“He would let me know when I handled a tricky political situation with poise and grace, often saying how proud he was of me. And he would also let me know how I could be better. He’d whisper in my ear, ‘Don’t you think that move could be smoother?’ or ‘C’mon Bubelah, you can do better than that.’ Sometimes he’d whisper to me, ‘He’s overacting. Should we tell the director he needs to tone it down?’”
Morrison, like so many others, says she loved hearing Veselic’s stories.
“I would grill him about working with [Tim] Burton on Edward Scissorhands or Marty [Scorsese] on The Wolf of Wall Street. We would gather in the truck with a drink and talk about older films. On more than one occasion he reminded me that he had been pulling focus as long as I’d been alive. But it was never patronizing. It was simply a testament to his experience and love of the craft.”
According to his recent 2ndAC, Craig Bauer, SOC, the one sentiment that emerges from everyone’s memory ties back to something that happened at the reception after Veselic’s funeral.
“Z loved telling stores, and he was great to listen to, particularly if you know his distinctive speaking voice,” Bauer recalls. “It’s a voice that everyone who ever met him loves to imitate. Even those who might have only worked with him for a week can’t help but slip into their impersonation of Zoran when retelling something he might have said.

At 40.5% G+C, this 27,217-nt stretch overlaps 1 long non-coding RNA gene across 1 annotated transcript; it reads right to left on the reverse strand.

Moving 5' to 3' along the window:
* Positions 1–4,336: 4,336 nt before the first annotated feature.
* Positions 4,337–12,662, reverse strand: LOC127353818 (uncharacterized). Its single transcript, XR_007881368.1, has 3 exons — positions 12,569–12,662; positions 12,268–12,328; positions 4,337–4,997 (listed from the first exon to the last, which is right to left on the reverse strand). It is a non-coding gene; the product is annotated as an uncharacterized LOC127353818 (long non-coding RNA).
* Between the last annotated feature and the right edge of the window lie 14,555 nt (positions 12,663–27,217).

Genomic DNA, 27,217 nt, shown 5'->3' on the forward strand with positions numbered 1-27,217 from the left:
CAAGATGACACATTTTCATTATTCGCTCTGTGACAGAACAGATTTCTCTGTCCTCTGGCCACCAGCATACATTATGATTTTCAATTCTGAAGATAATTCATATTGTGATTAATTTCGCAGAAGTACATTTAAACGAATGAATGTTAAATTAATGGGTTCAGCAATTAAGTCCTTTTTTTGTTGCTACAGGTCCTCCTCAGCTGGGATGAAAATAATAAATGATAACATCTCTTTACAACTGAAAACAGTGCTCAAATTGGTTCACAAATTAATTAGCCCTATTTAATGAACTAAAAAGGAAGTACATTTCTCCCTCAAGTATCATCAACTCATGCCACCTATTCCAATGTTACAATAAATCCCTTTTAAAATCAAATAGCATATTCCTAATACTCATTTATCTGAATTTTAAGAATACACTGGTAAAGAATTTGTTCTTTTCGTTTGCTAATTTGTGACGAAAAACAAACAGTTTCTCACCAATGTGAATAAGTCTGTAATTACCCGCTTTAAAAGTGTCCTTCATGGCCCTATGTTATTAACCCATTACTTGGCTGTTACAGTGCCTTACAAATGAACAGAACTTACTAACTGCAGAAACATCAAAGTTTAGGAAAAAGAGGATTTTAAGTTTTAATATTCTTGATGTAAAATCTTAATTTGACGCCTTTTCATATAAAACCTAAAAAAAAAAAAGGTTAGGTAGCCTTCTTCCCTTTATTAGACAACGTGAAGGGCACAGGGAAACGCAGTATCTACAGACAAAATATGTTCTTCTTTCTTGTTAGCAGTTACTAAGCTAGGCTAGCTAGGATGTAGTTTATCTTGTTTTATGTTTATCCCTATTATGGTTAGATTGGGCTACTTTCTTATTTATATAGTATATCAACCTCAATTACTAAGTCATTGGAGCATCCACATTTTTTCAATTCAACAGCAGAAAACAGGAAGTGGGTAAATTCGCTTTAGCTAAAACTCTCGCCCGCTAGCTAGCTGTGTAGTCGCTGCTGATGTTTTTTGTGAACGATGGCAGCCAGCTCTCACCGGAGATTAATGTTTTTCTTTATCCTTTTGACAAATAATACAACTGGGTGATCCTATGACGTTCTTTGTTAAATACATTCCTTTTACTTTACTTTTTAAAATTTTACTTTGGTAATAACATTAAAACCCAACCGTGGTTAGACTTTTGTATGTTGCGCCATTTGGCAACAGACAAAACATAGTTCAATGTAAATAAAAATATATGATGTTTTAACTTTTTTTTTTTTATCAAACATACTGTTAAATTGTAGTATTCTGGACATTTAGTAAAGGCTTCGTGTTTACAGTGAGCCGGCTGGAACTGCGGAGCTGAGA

“And those of us who have known him for years,” Bauer adds, “all have our own unique, well-rehearsed, and some quite uncanny impressions – that we’d do right in front of him, quoting him back to himself. It’s endearing, and he knew that. So we’re at this reception, standing around telling stories about Z and falling into our Z voices. I go to tell a story but pause because I’m about to use that voice, and I’m suddenly (and for the first time since I first met him) uncomfortable about doing it. Is it disrespectful? Is it disloyal to his memory to not do it? And, after a moment, I sort of work out that this voice, this version of Zoran everyone who has ever met him has, is, in addition to all our memories and experiences, a piece of him that we can all bring back into the world he left behind.”
Zoran Veselic died after a long battle with pancreatic cancer – on August 14th, 2018. But his unique voice will live on with everyone – his wife of 40 years, Vlasta, his two children Ana (now a director and editor) and Bruno (who works for the Peace Corps), and all the many actors, directors, producers, and crews who had the distinct pleasure of sharing a set.